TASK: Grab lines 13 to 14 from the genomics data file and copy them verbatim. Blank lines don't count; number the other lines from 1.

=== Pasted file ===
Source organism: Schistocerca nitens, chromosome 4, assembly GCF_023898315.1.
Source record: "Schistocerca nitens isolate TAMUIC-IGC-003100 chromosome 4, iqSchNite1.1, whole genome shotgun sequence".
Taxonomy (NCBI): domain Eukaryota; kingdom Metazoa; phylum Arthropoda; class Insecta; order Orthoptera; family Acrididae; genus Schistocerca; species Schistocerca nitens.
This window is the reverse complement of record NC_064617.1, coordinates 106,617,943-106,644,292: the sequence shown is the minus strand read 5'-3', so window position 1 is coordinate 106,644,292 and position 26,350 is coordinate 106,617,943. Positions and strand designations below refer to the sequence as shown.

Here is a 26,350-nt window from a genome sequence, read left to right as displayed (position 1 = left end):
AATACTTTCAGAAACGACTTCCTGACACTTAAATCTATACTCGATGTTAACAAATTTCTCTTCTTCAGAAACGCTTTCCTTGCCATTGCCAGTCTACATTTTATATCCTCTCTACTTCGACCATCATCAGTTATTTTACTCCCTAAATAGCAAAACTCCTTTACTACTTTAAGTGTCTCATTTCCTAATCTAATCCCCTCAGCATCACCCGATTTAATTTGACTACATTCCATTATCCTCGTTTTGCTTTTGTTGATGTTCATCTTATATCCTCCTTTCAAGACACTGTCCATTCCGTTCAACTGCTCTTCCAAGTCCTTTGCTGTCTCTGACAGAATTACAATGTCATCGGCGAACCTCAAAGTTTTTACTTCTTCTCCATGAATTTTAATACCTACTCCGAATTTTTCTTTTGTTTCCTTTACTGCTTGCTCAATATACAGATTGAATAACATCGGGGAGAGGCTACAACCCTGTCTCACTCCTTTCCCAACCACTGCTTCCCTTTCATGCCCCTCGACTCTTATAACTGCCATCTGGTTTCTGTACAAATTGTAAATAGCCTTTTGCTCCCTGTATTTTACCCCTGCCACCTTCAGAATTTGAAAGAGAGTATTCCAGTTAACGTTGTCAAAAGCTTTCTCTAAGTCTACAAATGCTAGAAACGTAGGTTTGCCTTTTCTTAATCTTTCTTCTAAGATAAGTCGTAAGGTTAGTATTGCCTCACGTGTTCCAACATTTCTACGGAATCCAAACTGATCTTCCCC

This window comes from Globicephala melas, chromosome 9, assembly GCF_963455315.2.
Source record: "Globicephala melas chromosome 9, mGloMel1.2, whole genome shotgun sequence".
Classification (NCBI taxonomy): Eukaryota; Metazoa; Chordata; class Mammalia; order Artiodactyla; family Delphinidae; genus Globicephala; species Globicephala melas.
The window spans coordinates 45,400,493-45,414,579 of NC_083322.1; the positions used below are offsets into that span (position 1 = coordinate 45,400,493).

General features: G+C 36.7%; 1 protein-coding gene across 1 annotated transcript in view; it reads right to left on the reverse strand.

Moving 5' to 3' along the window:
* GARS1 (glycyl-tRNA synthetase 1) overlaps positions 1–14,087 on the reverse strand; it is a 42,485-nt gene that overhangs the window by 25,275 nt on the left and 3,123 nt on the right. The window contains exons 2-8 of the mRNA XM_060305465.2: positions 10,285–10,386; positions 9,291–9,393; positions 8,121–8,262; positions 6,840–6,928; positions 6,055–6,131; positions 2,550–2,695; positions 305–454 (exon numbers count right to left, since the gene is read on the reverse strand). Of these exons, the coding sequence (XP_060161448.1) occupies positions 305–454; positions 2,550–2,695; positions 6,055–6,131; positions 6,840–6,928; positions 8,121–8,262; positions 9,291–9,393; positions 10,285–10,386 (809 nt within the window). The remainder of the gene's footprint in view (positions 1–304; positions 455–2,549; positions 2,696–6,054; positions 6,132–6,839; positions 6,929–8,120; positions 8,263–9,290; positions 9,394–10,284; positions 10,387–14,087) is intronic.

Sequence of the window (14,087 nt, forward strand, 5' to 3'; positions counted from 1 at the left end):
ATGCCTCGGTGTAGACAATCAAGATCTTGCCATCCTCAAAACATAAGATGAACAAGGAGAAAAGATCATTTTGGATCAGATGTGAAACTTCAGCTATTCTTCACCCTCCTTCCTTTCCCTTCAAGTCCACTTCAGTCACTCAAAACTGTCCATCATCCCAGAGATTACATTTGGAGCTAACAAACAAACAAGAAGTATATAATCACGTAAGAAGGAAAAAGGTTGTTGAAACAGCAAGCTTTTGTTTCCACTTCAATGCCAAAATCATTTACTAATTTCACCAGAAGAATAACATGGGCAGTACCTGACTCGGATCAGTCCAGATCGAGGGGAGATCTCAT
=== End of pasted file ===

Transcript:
* GARS1 (glycyl-tRNA synthetase 1) overlaps positions 1–14,087 on the reverse strand; it is a 42,485-nt gene that overhangs the window by 25,275 nt on the left and 3,123 nt on the right. The window contains exons 2-8 of the mRNA XM_060305465.2: positions 10,285–10,386; positions 9,291–9,393; positions 8,121–8,262; positions 6,840–6,928; positions 6,055–6,131; positions 2,550–2,695; positions 305–454 (exon numbers count right to left, since the gene is read on the reverse strand). Of these exons, the coding sequence (XP_060161448.1) occupies positions 305–454; positions 2,550–2,695; positions 6,055–6,131; positions 6,840–6,928; positions 8,121–8,262; positions 9,291–9,393; positions 10,285–10,386 (809 nt within the window). The remainder of the gene's footprint in view (positions 1–304; positions 455–2,549; positions 2,696–6,054; positions 6,132–6,839; positions 6,929–8,120; positions 8,263–9,290; positions 9,394–10,284; positions 10,387–14,087) is intronic.

Sequence of the window (14,087 nt, forward strand, 5' to 3'; positions counted from 1 at the left end):